First, the icons of the Visualization Systems were informally evaluated for their communicative quality and then the icon-based display was compared against a similar text-based display. In order to develop a unified Visualization System for formal evaluation, 4 expert reviewers were recruited to rate the communication effectiveness of the icon for each object. A rating scale was used by the reviewers in evaluating the icons, the scores were then averaged, and then icons were redesigned based on the evaluation.

 Figure 1: ApoE beta-amyloid icon evaluation result report page, p. 19

Based on the evaluation of the Visualization System, an experiment was designed to compare the icon-based display and a texted-based display. For the testing, a total of 27 subjects, 13 with icon display and 14 with the text display were recruited. The subjects were a representative population of domain experts who performed tasks to evaluate the displays. The tasks were designed to measure three effects: speed of recognition of concepts; speed of identification of related concepts; speed of identification of the type of relationship between concepts.The tasks for each group were identical. Some required simple recognition and identification while others require interpretation and association.

 Figure 2: The icon-based display test

Figure 3: The text-based display test


Overall, the icon-based display was both faster and more accurate. For simple identification tasks, the two displays were nearly equal in speed of identification. For identification tasks requiring reasoning/association of similar concepts, the icon-based display was overall 18% faster. For the tasks requiring the identification of similar concepts, the icon-based display was nearly twice as fast as the text-based display. Accuracy of the icon-based display was equal to the text-based display on simple identification tasks but far more accurate on tasks that required the recognition of relationships. On task 3, “Count the number of diseases in the display” the icon-based display was 4.43 times more accurate than the text-based display (p.22). While the results are from comprehensive, they are promising in that design and visualizations can effectively communication complex scientific content.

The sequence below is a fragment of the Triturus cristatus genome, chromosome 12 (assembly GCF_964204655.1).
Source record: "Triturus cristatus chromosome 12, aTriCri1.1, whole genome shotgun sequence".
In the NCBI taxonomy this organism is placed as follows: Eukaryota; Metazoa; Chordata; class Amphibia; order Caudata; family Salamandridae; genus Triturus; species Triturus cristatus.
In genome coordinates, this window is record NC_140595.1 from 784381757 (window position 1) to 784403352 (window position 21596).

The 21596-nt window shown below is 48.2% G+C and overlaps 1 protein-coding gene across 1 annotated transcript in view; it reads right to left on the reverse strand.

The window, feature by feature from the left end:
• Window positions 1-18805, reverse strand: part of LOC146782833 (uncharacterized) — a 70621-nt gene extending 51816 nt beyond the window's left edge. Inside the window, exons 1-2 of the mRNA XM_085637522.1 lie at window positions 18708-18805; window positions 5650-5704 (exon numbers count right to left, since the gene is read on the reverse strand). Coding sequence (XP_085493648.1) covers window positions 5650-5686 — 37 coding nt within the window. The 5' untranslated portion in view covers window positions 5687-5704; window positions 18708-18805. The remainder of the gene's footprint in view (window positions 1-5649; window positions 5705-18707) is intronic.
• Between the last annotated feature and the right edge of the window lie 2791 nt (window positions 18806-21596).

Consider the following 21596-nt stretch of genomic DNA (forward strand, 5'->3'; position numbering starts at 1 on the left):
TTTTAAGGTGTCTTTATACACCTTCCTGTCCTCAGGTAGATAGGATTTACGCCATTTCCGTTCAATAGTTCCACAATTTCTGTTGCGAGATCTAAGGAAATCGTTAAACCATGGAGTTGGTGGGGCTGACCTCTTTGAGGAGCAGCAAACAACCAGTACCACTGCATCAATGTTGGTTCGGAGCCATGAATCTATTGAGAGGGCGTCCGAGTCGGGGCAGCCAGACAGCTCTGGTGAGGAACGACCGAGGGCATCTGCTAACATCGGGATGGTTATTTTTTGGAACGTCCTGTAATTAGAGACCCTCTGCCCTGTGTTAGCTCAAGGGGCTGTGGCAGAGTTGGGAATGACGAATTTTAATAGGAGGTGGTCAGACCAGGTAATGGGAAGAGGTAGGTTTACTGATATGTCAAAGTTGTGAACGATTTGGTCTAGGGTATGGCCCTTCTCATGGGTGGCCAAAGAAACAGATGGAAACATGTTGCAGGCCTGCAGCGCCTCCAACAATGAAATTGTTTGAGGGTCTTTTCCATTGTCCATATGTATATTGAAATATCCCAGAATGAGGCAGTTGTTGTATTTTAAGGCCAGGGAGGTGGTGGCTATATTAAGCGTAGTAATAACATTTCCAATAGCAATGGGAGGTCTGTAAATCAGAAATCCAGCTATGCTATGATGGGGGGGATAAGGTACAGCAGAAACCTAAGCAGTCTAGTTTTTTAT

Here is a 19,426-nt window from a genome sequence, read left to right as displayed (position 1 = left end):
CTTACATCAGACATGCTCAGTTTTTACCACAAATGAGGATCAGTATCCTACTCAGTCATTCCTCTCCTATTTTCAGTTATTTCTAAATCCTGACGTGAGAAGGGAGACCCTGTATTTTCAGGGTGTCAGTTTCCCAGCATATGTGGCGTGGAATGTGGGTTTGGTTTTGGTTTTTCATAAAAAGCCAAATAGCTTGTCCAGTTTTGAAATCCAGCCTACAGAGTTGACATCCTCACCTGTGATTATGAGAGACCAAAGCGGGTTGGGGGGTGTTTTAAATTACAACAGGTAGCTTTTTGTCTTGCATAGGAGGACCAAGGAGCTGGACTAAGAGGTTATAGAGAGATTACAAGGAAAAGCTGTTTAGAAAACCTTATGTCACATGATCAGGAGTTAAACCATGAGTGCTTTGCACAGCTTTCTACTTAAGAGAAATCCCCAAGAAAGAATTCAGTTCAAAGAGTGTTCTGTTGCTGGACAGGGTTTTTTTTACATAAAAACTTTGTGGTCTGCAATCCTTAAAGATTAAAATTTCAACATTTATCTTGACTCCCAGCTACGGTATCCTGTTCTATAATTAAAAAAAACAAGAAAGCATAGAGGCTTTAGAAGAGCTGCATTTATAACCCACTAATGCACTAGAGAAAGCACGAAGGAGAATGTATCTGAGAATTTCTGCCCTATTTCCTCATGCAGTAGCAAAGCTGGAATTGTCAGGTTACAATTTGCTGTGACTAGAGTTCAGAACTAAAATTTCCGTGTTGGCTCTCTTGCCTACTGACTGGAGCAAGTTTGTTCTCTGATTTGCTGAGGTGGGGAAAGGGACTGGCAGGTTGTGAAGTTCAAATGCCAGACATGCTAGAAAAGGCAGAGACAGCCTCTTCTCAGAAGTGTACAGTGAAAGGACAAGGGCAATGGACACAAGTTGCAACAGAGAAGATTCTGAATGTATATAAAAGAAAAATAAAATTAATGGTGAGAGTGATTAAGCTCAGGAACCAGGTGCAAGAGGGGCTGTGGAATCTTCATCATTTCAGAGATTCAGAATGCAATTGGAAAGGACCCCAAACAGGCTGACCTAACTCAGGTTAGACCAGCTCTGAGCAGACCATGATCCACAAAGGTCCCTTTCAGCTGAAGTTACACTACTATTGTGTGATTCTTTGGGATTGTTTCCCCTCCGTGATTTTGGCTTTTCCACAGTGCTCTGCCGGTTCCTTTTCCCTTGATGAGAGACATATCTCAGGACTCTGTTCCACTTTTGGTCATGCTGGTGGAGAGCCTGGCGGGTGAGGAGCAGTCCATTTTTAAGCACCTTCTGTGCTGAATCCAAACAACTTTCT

Key Points

  • “One problem is language. In scientific literature, as in most other areas, findings are reported in writing and the concepts are embodied in words. Yet words are often difficult to define, requiring a context to determine their meaning (p.5)”
  • “Icon families mimic the parent/child structure of the UMLS and by doing so created icons with a ‘proximate context’ that enables one icon’s meaning, the parent, to inform the meaning of other icons, the children (p.10)”
  • “In the propositional statements we analyzed, “neuronal degeneration” is one example of a process object: a neuron (thing, noun) degenerates (dies). This would be a conceptual entity in the UMLS.” (Zender and Crutcher, 2007)